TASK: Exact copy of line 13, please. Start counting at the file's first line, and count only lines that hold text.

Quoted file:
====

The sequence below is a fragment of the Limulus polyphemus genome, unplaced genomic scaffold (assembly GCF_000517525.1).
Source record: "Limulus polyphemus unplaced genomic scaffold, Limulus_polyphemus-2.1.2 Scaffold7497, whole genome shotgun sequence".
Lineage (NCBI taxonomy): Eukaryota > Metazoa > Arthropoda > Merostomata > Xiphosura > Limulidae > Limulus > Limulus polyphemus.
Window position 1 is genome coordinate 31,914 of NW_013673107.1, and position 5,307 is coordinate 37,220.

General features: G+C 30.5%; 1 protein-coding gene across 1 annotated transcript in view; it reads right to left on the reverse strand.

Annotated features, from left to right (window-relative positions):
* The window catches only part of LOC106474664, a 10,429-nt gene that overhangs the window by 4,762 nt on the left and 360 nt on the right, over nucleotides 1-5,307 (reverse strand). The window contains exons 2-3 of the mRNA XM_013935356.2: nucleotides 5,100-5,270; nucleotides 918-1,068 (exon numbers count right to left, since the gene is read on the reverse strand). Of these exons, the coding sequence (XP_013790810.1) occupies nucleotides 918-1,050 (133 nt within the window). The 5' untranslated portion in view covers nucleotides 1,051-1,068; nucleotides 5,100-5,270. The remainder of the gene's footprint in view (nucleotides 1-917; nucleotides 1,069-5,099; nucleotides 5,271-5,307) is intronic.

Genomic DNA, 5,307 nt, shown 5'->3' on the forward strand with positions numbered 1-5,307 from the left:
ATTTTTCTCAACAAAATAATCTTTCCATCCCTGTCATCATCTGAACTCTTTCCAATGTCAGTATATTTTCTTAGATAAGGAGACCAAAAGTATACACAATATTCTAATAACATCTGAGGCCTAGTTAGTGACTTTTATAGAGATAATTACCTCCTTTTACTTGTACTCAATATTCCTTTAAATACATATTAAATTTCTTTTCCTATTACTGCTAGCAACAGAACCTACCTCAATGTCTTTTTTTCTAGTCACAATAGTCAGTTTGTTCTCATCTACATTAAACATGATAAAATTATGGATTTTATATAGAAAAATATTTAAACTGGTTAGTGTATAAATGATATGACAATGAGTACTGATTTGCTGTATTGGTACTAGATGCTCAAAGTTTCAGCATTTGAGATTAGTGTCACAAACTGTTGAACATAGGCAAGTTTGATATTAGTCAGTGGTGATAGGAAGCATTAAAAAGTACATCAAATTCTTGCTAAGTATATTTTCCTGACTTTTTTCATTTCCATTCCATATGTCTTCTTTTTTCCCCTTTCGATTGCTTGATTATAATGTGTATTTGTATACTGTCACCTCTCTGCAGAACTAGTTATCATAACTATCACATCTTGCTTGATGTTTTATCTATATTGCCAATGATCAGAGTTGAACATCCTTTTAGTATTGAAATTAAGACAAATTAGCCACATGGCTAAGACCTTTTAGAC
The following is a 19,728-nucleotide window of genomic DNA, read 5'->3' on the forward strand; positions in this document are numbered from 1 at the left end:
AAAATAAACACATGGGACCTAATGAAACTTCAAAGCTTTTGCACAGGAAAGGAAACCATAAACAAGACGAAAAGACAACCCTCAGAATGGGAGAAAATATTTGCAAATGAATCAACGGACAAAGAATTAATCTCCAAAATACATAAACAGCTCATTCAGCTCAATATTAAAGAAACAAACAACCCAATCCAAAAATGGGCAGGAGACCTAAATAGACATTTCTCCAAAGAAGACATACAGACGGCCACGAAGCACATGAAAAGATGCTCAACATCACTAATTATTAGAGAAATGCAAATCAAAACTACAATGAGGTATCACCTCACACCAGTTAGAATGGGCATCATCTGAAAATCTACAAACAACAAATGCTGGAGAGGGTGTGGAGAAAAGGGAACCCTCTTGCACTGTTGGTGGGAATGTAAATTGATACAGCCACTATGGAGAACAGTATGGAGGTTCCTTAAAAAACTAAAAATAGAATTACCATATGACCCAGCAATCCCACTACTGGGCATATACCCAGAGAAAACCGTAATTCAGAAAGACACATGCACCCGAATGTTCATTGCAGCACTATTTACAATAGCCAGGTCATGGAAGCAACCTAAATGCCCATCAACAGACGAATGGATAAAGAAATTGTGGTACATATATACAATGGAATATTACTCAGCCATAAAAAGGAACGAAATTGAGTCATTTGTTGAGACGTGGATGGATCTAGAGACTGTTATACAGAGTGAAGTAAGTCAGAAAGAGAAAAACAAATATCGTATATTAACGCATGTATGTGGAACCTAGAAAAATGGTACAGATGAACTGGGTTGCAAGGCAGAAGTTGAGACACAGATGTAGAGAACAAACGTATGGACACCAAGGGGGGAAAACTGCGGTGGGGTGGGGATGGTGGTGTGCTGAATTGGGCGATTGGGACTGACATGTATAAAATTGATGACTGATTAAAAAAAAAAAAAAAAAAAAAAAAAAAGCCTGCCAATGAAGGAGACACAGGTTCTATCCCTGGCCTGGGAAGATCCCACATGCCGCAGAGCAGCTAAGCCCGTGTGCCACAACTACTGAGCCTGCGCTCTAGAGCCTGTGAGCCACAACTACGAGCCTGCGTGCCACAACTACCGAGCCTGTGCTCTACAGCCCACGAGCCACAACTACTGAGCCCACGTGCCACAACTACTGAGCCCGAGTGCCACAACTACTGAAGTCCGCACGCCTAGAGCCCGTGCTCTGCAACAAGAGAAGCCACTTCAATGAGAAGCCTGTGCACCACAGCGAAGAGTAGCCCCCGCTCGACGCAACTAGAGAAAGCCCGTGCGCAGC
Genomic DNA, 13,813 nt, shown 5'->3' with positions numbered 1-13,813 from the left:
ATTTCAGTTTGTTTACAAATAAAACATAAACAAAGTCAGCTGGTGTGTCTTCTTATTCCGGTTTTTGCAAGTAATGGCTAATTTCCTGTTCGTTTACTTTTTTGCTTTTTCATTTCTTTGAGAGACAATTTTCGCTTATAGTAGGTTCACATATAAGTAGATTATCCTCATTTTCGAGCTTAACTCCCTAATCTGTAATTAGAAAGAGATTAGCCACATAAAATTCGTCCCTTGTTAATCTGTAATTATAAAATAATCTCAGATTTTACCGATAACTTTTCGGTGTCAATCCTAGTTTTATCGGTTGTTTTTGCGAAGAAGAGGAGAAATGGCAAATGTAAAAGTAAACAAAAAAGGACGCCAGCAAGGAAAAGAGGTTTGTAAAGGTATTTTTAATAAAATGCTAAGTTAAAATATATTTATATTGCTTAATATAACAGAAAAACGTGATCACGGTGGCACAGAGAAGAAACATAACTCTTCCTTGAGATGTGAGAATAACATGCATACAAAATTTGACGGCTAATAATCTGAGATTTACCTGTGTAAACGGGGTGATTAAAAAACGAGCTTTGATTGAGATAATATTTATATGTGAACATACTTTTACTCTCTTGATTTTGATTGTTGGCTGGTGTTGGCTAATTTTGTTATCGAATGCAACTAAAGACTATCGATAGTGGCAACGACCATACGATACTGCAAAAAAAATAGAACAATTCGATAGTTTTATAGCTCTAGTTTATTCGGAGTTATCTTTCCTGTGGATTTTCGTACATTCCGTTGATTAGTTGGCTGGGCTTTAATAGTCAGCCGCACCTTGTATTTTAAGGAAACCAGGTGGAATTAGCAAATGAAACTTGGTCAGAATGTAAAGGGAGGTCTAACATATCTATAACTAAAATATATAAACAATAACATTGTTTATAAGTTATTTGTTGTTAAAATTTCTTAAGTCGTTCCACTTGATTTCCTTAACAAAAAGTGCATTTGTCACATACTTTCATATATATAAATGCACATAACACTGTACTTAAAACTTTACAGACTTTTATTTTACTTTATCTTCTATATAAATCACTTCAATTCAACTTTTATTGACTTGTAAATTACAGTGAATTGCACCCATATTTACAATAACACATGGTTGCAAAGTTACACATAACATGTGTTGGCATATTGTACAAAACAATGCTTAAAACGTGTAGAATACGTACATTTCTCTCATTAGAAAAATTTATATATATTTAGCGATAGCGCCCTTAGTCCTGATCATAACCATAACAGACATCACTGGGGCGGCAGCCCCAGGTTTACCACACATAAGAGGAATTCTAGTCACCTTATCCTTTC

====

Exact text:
ATTTCAGTTTGTTTACAAATAAAACATAAACAAAGTCAGCTGGTGTGTCTTCTTATTCCGGTTTTTGCAAGTAATGGCTAATTTCCTGTTCGTTTACTTTTTTGCTTTTTCATTTCTTTGAGAGACAATTTTCGCTTATAGTAGGTTCACATATAAGTAGATTATCCTCATTTTCGAGCTTAACTCCCTAATCTGTAATTAGAAAGAGATTAGCCACATAAAATTCGTCCCTTGTTAATCTGTAATTATAAAATAATCTCAGATTTTACCGATAACTTTTCGGTGTCAATCCTAGTTTTATCGGTTGTTTTTGCGAAGAAGAGGAGAAATGGCAAATGTAAAAGTAAACAAAAAAGGACGCCAGCAAGGAAAAGAGGTTTGTAAAGGTATTTTTAATAAAATGCTAAGTTAAAATATATTTATATTGCTTAATATAACAGAAAAACGTGATCACGGTGGCACAGAGAAGAAACATAACTCTTCCTTGAGATGTGAGAATAACATGCATACAAAATTTGACGGCTAATAATCTGAGATTTACCTGTGTAAACGGGGTGATTAAAAAACGAGCTTTGATTGAGATAATATTTATATGTGAACATACTTTTACTCTCTTGATTTTGATTGTTGGCTGGTGTTGGCTAATTTTGTTATCGAATGCAACTAAAGACTATCGATAGTGGCAACGACCATACGATACTGCAAAAAAAATAGAACAATTCGATAGTTTTATAGCTCTAGTTTATTCGGAGTTATCTTTCCTGTGGATTTTCGTACATTCCGTTGATTAGTTGGCTGGGCTTTAATAGTCAGCCGCACCTTGTATTTTAAGGAAACCAGGTGGAATTAGCAAATGAAACTTGGTCAGAATGTAAAGGGAGGTCTAACATATCTATAACTAAAATATATAAACAATAACATTGTTTATAAGTTATTTGTTGTTAAAATTTCTTAAGTCGTTCCACTTGATTTCCTTAACAAAAAGTGCATTTGTCACATACTTTCATATATATAAATGCACATAACACTGTACTTAAAACTTTACAGACTTTTATTTTACTTTATCTTCTATATAAATCACTTCAATTCAACTTTTATTGACTTGTAAATTACAGTGAATTGCACCCATATTTACAATAACACATGGTTGCAAAGTTACACATAACATGTGTTGGCATATTGTACAAAACAATGCTTAAAACGTGTAGAATACGTACATTTCTCTCATTAGAAAAATTTATATATATTTAGCGATAGCGCCCTTAGTCCTGATCATAACCATAACAGACATCACTGGGGCGGCAGCCCCAGGTTTACCACACATAAGAGGAATTCTAGTCACCTTATCCTTTC